PROVINCETOWN — A sleeper project since 2016, the Stellwagen Bank National Marine Sanctuary Visitor Center burst into the limelight on March 8 when the select board recommended a 9,500-square-foot building at the base of MacMillan Pier with public bathrooms, meeting space, and interpretive displays.
Conrad Ello of Oudens Ello Architecture of Boston, whose credits include the Eastham Public Library, will now refine the conceptual design and bring back to the town a cost estimate for the construction in about a month, according to project manager Anne-Marie Runfola, who works for one of the town’s partners on the project, the National Oceanographic and Atmospheric Administration (NOAA).
Board members expressed some surprise at the presentation by the project partners, NOAA’s Stellwagen Bank Marine Sanctuary, the nonprofit Center for Coastal Studies, and town staff. The building will have a big impact on the waterfront, said select board chair David Abramson. It also seemed to get to this point with little public input, he added.
“For something this big on the waterfront we need to get more feedback from the public,” said Abramson. “I wonder if we have not done enough outreach.”
In fact, said Runfola, the pandemic did hamper the steering committee’s ability to reach the public. On Nov. 12, the Independent reported on a socially distanced outdoor kickoff event, but it was held on a rainy October day, said Runfola, and was not well attended.
The plans have been progressing slowly for years. In 2016, special town meeting voters raised $17,000 for a feasibility study for a visitor center. In 2017, voters raised another $25,000 for location and conceptual design work, which included hiring the architect. The Stellwagen Bank Sanctuary, which is one of 13 sanctuaries in the U.S., contributed an amount equal to the town’s for feasibility and design work, Runfola said.
“It is going to loom very large out there,” said Lise King of the select board.
The 39-foot height will include 6.5-foot risers, since it’s in the flood zone. The applicants will need a variance to exceed the town’s 33-foot height limit, said Ello. The building would eliminate 55 to 60 parking spaces, costing the town about $137,500 (based on average revenue per space of $2,500).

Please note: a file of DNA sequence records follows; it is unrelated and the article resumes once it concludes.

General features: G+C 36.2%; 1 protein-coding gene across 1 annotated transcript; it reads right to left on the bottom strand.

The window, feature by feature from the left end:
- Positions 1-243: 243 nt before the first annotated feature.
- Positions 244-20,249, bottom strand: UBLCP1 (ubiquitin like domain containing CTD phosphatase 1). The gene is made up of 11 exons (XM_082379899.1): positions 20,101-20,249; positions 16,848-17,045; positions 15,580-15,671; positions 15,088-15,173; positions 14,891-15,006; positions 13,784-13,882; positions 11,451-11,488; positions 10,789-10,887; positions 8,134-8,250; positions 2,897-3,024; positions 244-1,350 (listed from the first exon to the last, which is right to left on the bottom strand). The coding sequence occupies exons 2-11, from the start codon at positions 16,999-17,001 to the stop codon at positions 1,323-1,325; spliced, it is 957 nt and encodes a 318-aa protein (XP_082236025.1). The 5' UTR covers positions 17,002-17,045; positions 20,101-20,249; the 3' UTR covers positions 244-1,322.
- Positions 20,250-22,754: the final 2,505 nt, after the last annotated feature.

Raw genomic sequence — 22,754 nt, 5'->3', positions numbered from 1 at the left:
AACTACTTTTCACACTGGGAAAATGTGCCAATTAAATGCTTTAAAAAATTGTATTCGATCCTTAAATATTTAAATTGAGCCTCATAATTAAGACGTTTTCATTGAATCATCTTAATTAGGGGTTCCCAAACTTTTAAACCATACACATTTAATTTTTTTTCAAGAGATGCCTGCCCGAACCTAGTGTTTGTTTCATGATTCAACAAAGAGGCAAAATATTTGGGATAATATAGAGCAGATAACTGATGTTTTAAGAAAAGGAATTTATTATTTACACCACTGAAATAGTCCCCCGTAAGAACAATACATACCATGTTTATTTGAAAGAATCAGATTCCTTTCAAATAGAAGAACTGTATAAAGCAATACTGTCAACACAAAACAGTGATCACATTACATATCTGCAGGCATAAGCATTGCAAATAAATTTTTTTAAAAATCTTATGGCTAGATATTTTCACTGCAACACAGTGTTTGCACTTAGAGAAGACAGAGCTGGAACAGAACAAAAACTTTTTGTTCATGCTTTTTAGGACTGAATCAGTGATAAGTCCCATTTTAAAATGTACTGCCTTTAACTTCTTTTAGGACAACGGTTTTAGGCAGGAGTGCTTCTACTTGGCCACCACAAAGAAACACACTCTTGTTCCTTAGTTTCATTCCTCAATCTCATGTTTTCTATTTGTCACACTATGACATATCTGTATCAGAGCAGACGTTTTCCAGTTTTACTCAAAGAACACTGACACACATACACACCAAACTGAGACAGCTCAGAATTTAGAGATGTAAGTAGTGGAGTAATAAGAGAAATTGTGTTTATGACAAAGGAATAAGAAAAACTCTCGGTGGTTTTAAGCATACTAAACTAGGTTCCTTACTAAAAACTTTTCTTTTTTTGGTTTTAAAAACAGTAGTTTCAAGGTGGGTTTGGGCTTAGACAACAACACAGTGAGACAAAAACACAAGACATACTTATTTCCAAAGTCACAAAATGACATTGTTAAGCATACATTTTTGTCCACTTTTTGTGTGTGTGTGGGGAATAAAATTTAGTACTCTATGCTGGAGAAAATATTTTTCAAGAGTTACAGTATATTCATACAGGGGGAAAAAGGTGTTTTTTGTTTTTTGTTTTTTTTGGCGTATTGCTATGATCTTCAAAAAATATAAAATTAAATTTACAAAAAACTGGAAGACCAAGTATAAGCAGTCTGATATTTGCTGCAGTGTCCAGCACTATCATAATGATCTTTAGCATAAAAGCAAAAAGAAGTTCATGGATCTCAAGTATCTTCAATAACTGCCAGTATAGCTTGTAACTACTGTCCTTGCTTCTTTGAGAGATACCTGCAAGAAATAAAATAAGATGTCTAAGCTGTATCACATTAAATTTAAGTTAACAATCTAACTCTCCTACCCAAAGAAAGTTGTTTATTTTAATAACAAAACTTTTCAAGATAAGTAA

During the draft design phase, locations and renderings were seen by 100 people through presentations on the Center for Coastal Studies website, Runfola said. Four options were winnowed down to two: the one the select board favored and another, called “the pavilion,” which would be on the Ryder Street side of the MacMillan lot, by the current bus stop. The pavilion option would also transform the bus stop area into a park, Ello said. But the 100 who viewed earlier presentations and the select board preferred the more traditional architecture of the long, two-story building by MacMillan Pier.
Select board member Louise Venden, a member of the visitor’s center steering committee, said this is an exciting opportunity to present the wonders of Stellwagen Bank, an underwater plateau that is a smorgasbord for marine mammals and a vital fishing ground for all of New England.
“If we were able to get this visitor center it would be so fitting and so appropriate” said Rich Delaney, president and CEO of the Center for Coastal Studies. “It would serve as a catalyst to expand and add to the critical mass to bring Provincetown toward a center for excellence in research.”
Rex McKinsey, the town’s marine coordinator, said that, besides being a place for learning, the visitor center would replace the rundown public comfort station at the parking lot and offer electric car charging stations.
According to the feasibility study done in 2017, there would be no charge to enter the center, but revenue equaling 42 percent of the $593,000 operational budget is projected from renting out spaces to educational groups.
Ultimately, the town, the Center for Coastal Studies, and NOAA would share in the maintenance, staffing, and programming of the center through a memorandum of understanding, Runfola said. Typically, with visitor centers elsewhere, the host town owns the building itself, she said.
But just how exactly will the building be built and who will pay? Runfola said it is likely the town, the Center for Coastal Studies, and NOAA would all contribute, adding that a lot depends on a future federal budget.